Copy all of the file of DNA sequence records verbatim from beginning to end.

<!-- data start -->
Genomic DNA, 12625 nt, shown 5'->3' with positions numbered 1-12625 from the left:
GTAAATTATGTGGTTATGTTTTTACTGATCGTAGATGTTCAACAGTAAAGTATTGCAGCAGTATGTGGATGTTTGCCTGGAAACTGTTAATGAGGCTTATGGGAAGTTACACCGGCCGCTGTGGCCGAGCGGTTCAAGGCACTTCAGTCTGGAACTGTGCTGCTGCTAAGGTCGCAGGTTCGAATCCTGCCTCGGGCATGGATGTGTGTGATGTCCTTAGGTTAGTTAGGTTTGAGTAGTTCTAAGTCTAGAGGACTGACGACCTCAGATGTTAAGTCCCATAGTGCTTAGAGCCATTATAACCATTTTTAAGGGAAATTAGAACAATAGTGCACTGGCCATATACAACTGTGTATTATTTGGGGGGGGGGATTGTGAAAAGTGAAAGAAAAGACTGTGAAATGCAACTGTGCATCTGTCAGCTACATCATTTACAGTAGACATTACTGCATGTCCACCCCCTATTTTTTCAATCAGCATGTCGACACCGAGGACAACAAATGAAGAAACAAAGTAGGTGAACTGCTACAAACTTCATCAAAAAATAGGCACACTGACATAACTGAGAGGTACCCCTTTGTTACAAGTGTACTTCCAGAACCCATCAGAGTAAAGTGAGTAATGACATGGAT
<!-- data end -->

Genomic DNA, 12625 nt, shown 5'->3' with positions numbered 1-12625 from the left:
GTAAATTATGTGGTTATGTTTTTACTGATCGTAGATGTTCAACAGTAAAGTATTGCAGCAGTATGTGGATGTTTGCCTGGAAACTGTTAATGAGGCTTATGGGAAGTTACACCGGCCGCTGTGGCCGAGCGGTTCAAGGCACTTCAGTCTGGAACTGTGCTGCTGCTAAGGTCGCAGGTTCGAATCCTGCCTCGGGCATGGATGTGTGTGATGTCCTTAGGTTAGTTAGGTTTGAGTAGTTCTAAGTCTAGAGGACTGACGACCTCAGATGTTAAGTCCCATAGTGCTTAGAGCCATTATAACCATTTTTAAGGGAAATTAGAACAATAGTGCACTGGCCATATACAACTGTGTATTATTTGGGGGGGGGGATTGTGAAAAGTGAAAGAAAAGACTGTGAAATGCAACTGTGCATCTGTCAGCTACATCATTTACAGTAGACATTACTGCATGTCCACCCCCTATTTTTTCAATCAGCATGTCGACACCGAGGACAACAAATGAAGAAACAAAGTAGGTGAACTGCTACAAACTTCATCAAAAAATAGGCACACTGACATAACTGAGAGGTACCCCTTTGTTACAAGTGTACTTCCAGAACCCATCAGAGTAAAGTGAGTAATGACATGGAT